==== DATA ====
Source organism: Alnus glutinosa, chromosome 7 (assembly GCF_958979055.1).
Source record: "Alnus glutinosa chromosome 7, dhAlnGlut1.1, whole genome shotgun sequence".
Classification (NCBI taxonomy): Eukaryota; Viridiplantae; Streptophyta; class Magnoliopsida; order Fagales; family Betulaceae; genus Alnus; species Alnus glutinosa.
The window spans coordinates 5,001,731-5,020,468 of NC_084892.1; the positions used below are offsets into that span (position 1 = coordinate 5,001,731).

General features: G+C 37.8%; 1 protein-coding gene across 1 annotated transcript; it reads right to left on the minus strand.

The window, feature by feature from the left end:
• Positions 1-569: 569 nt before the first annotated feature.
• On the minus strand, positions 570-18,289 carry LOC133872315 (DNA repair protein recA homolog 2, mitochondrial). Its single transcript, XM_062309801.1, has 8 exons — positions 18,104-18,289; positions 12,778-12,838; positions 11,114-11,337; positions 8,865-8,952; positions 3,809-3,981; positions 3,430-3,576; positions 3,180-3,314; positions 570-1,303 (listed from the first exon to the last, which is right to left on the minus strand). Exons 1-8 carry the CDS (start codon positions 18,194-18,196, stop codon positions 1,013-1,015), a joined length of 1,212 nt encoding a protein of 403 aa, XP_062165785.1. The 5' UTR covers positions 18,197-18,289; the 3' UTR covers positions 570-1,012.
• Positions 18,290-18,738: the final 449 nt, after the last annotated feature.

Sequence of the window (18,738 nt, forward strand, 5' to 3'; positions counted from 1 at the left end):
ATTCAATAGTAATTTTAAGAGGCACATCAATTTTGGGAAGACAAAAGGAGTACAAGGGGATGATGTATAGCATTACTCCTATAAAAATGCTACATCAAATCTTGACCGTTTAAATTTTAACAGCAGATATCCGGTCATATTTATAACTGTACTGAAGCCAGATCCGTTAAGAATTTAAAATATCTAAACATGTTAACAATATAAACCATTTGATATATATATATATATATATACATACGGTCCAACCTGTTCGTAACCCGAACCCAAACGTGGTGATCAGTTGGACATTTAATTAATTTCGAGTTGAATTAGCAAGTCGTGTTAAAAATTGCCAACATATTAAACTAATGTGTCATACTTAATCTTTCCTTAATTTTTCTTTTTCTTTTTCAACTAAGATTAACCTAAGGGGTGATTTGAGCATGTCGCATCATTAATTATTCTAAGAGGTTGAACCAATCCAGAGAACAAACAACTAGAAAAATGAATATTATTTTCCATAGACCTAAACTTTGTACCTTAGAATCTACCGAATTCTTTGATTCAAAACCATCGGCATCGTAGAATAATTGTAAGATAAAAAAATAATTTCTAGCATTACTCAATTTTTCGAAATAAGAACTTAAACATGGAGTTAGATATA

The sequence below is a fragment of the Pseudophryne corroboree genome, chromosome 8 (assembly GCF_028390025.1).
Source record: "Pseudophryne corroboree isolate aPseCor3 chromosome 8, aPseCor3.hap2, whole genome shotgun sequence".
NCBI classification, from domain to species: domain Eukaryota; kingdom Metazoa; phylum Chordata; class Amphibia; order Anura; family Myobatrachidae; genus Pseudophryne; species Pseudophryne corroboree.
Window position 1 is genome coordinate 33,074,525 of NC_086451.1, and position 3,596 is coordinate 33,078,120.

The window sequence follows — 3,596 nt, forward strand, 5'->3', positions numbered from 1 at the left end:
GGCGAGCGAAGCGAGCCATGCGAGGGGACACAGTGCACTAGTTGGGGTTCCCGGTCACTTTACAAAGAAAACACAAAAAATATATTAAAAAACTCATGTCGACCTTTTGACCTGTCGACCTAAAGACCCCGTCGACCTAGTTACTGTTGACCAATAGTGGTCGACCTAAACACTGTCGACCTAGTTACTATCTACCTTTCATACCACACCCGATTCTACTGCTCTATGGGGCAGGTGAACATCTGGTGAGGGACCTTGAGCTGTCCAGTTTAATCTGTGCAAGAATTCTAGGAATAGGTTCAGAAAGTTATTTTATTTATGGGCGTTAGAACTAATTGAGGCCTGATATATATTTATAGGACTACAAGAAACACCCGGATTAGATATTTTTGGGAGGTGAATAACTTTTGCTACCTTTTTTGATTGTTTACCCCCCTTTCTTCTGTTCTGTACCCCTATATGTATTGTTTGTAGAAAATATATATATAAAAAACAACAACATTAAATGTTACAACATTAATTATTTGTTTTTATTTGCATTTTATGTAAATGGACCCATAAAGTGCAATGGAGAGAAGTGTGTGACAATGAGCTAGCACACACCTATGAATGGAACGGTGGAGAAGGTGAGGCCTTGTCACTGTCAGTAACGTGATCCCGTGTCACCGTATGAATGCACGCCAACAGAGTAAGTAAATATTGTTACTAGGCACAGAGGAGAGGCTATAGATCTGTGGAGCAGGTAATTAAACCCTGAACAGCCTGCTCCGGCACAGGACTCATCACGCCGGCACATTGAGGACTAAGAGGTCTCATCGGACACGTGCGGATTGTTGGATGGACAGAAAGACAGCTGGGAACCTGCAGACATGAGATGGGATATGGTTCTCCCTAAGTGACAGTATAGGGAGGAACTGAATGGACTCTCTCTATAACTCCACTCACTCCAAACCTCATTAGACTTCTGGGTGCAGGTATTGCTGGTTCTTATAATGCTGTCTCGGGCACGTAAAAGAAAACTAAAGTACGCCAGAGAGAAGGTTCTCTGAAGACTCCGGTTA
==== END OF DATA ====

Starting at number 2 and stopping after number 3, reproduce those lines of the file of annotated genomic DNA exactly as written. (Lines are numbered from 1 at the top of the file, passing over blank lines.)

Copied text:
Source record: "Alnus glutinosa chromosome 7, dhAlnGlut1.1, whole genome shotgun sequence".
Classification (NCBI taxonomy): Eukaryota; Viridiplantae; Streptophyta; class Magnoliopsida; order Fagales; family Betulaceae; genus Alnus; species Alnus glutinosa.